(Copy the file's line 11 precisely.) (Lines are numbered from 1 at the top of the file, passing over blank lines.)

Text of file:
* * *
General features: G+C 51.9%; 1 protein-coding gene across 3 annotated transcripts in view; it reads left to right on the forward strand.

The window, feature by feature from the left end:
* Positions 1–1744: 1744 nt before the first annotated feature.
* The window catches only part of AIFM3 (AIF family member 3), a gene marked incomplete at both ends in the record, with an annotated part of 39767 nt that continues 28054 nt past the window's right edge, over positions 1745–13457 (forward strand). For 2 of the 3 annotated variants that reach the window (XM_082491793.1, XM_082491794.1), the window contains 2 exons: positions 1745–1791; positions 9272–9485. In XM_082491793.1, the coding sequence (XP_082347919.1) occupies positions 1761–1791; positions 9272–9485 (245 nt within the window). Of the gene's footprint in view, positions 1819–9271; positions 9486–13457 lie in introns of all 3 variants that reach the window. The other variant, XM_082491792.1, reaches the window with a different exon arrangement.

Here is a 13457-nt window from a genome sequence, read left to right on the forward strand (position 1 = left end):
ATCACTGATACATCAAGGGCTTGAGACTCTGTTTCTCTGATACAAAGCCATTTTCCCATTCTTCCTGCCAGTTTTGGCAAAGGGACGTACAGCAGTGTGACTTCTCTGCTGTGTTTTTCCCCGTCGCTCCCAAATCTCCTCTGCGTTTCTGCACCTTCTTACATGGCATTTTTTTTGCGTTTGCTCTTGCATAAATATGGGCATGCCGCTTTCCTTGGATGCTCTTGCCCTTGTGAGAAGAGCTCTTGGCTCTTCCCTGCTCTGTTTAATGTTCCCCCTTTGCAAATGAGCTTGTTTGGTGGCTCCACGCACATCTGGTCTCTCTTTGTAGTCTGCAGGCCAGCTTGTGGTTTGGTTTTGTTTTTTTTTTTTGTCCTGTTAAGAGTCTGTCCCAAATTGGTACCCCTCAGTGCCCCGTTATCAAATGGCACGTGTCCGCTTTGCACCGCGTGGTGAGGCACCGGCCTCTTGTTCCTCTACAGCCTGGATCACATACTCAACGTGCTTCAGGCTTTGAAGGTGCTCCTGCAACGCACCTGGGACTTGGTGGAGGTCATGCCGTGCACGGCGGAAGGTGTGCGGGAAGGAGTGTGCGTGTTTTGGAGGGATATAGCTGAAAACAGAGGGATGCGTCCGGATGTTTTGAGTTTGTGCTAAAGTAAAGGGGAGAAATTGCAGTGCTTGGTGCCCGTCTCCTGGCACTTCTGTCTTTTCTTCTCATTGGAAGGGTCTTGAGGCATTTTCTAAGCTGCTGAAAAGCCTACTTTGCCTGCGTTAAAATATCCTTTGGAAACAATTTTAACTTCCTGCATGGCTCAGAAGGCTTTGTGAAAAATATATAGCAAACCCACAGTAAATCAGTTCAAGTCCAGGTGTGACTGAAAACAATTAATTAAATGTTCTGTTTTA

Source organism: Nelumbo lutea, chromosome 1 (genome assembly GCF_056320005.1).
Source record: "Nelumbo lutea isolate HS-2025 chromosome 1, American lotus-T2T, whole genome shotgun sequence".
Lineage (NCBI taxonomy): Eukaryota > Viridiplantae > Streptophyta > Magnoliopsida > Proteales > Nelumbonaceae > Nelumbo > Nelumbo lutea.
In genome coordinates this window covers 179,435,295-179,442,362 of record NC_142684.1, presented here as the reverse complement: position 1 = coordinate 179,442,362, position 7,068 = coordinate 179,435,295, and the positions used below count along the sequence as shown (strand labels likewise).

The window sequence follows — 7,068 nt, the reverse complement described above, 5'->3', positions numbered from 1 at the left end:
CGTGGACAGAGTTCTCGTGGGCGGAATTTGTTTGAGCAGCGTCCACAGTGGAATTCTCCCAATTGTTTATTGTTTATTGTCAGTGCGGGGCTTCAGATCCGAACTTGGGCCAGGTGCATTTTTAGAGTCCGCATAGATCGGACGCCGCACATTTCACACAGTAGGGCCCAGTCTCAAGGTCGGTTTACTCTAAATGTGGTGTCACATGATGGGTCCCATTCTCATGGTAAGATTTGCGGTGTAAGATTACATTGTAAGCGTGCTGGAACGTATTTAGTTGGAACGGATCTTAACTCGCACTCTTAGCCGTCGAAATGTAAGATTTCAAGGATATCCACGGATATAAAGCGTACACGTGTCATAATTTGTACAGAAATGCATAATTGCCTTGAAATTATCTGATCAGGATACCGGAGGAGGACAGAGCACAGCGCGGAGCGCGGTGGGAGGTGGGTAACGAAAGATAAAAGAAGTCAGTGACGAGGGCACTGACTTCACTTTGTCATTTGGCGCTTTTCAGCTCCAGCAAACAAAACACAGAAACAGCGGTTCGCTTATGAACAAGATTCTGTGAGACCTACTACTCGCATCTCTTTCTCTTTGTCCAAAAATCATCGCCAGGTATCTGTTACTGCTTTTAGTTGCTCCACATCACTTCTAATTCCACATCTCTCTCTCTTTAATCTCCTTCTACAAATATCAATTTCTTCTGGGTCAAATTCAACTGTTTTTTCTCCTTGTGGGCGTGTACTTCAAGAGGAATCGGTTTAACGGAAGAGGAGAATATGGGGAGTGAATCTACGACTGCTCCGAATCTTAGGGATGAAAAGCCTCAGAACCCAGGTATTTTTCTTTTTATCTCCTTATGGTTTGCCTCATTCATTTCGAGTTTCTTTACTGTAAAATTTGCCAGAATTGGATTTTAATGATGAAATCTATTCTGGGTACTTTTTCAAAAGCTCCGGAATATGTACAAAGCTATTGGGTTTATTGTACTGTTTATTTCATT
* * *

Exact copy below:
The window sequence follows — 7,068 nt, the reverse complement described above, 5'->3', positions numbered from 1 at the left end: